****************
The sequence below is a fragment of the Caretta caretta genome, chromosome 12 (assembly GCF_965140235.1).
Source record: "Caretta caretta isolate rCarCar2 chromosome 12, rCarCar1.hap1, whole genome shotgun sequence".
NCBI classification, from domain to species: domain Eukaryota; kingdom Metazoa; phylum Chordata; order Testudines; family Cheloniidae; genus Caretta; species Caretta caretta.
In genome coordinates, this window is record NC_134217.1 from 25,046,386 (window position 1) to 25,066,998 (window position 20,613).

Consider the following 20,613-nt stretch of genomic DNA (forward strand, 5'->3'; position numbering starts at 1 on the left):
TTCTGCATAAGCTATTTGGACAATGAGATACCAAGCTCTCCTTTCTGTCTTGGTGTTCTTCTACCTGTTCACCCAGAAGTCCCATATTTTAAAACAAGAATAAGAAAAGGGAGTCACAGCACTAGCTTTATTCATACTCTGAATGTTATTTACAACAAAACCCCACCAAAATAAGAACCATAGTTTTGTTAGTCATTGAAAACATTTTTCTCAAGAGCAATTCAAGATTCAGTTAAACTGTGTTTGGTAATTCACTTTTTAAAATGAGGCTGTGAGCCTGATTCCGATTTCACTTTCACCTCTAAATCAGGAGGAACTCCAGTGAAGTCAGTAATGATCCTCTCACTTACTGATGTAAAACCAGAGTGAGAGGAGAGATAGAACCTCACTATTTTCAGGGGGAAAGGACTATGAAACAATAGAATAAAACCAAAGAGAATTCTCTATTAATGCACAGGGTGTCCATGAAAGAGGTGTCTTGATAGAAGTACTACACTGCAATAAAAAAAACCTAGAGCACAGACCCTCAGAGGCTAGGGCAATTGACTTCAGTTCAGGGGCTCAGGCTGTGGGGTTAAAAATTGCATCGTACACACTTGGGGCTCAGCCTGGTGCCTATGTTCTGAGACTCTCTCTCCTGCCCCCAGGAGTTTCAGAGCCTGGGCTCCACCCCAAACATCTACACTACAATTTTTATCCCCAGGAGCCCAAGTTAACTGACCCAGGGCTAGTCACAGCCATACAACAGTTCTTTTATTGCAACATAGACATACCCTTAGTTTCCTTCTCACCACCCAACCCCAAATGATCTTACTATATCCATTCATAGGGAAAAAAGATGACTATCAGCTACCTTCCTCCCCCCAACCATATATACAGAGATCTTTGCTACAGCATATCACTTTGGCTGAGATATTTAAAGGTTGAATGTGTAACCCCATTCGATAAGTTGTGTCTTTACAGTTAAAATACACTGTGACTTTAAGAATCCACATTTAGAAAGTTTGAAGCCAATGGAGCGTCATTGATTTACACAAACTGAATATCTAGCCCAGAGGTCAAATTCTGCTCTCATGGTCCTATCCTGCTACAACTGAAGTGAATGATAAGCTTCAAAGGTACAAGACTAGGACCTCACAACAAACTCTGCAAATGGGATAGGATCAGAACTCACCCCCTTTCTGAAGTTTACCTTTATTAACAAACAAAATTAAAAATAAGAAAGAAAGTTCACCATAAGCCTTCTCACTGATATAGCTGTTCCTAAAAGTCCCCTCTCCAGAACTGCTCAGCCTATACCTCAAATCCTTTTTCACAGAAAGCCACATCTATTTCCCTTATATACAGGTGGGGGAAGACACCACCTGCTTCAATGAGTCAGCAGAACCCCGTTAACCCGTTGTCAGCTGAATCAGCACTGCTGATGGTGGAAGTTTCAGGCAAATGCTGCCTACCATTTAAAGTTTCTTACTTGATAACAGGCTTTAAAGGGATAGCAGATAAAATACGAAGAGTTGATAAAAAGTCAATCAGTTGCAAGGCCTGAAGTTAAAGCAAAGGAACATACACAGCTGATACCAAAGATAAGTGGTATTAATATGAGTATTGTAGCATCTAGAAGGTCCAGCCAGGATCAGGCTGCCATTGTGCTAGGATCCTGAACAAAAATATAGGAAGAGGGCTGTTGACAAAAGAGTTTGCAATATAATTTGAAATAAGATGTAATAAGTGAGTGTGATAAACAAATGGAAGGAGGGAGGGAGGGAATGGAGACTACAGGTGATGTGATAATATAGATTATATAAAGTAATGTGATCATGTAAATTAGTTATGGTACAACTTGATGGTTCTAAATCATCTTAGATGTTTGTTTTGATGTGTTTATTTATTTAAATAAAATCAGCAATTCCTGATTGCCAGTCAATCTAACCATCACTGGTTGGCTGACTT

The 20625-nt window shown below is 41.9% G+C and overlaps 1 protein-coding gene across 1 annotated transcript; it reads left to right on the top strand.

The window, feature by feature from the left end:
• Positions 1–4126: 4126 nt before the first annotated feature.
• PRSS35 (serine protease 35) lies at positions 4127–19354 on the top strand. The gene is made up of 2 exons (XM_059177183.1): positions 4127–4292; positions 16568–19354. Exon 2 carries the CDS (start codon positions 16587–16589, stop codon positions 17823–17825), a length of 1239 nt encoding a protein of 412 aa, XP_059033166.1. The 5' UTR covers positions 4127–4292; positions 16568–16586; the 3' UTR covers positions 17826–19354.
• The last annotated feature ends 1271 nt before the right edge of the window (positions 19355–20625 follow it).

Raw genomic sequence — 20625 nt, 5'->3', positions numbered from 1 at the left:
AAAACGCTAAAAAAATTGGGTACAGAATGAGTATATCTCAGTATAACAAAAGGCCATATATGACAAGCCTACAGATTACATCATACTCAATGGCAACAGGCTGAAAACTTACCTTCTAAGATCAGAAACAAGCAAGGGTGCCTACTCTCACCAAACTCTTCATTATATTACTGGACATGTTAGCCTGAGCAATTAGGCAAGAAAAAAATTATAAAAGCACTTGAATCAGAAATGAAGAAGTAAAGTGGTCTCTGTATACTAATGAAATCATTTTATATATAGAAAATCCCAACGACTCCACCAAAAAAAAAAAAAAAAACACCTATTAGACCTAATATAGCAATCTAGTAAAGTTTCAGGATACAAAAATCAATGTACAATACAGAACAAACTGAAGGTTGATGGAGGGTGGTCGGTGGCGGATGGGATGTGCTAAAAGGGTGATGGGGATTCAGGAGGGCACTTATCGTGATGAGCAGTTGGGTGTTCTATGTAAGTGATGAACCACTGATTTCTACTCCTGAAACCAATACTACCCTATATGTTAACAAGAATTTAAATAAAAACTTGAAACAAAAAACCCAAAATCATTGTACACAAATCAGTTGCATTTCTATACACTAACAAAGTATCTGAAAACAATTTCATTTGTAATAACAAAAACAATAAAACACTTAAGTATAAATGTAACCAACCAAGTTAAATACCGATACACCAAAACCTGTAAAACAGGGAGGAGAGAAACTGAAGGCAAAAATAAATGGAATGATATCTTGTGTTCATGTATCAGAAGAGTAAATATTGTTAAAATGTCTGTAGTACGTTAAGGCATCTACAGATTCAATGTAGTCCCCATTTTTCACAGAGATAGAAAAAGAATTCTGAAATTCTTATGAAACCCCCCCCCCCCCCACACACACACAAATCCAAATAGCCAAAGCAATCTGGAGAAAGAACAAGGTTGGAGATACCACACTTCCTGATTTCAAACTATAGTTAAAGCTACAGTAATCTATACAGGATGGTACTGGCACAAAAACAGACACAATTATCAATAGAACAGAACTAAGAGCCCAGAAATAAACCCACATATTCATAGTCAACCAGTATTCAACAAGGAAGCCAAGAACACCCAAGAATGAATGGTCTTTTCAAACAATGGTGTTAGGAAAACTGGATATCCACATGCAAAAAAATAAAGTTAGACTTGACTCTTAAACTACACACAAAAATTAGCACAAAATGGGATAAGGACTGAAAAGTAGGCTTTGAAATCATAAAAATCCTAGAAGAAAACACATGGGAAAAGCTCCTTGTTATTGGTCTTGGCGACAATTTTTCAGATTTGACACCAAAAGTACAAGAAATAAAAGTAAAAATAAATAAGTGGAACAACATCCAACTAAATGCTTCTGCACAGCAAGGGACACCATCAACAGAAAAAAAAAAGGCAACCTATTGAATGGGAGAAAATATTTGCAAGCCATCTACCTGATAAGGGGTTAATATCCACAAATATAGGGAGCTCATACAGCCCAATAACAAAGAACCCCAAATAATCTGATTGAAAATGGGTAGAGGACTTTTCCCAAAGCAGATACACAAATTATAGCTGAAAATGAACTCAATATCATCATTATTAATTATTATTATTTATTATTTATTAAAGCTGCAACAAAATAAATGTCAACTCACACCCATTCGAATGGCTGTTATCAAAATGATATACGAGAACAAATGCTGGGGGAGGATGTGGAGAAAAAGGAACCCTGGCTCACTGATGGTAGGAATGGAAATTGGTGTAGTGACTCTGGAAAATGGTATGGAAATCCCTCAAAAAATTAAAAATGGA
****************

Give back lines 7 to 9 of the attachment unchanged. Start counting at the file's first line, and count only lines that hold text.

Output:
The 20625-nt window shown below is 41.9% G+C and overlaps 1 protein-coding gene across 1 annotated transcript; it reads left to right on the top strand.

The window, feature by feature from the left end:
• Positions 1–4126: 4126 nt before the first annotated feature.